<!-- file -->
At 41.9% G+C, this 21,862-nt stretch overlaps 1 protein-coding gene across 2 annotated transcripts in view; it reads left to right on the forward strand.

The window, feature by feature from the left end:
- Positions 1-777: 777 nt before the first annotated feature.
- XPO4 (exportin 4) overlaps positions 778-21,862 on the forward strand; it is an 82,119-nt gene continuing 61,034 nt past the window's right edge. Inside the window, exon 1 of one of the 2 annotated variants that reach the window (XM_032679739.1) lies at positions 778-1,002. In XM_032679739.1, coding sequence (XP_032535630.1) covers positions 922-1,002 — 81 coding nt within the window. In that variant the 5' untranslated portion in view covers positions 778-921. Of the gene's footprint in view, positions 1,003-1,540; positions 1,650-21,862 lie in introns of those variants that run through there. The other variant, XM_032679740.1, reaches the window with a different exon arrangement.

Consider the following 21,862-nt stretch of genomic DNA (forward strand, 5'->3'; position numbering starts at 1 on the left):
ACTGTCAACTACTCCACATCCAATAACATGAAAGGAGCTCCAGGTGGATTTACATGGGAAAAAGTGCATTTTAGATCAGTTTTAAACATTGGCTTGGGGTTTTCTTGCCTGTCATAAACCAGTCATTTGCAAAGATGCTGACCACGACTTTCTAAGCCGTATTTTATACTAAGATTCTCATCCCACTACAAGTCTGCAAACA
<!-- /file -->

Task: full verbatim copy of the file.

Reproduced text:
At 41.9% G+C, this 21,862-nt stretch overlaps 1 protein-coding gene across 2 annotated transcripts in view; it reads left to right on the forward strand.

The window, feature by feature from the left end:
- Positions 1-777: 777 nt before the first annotated feature.
- XPO4 (exportin 4) overlaps positions 778-21,862 on the forward strand; it is an 82,119-nt gene continuing 61,034 nt past the window's right edge. Inside the window, exon 1 of one of the 2 annotated variants that reach the window (XM_032679739.1) lies at positions 778-1,002. In XM_032679739.1, coding sequence (XP_032535630.1) covers positions 922-1,002 — 81 coding nt within the window. In that variant the 5' untranslated portion in view covers positions 778-921. Of the gene's footprint in view, positions 1,003-1,540; positions 1,650-21,862 lie in introns of those variants that run through there. The other variant, XM_032679740.1, reaches the window with a different exon arrangement.

Consider the following 21,862-nt stretch of genomic DNA (forward strand, 5'->3'; position numbering starts at 1 on the left):
ACTGTCAACTACTCCACATCCAATAACATGAAAGGAGCTCCAGGTGGATTTACATGGGAAAAAGTGCATTTTAGATCAGTTTTAAACATTGGCTTGGGGTTTTCTTGCCTGTCATAAACCAGTCATTTGCAAAGATGCTGACCACGACTTTCTAAGCCGTATTTTATACTAAGATTCTCATCCCACTACAAGTCTGCAAACA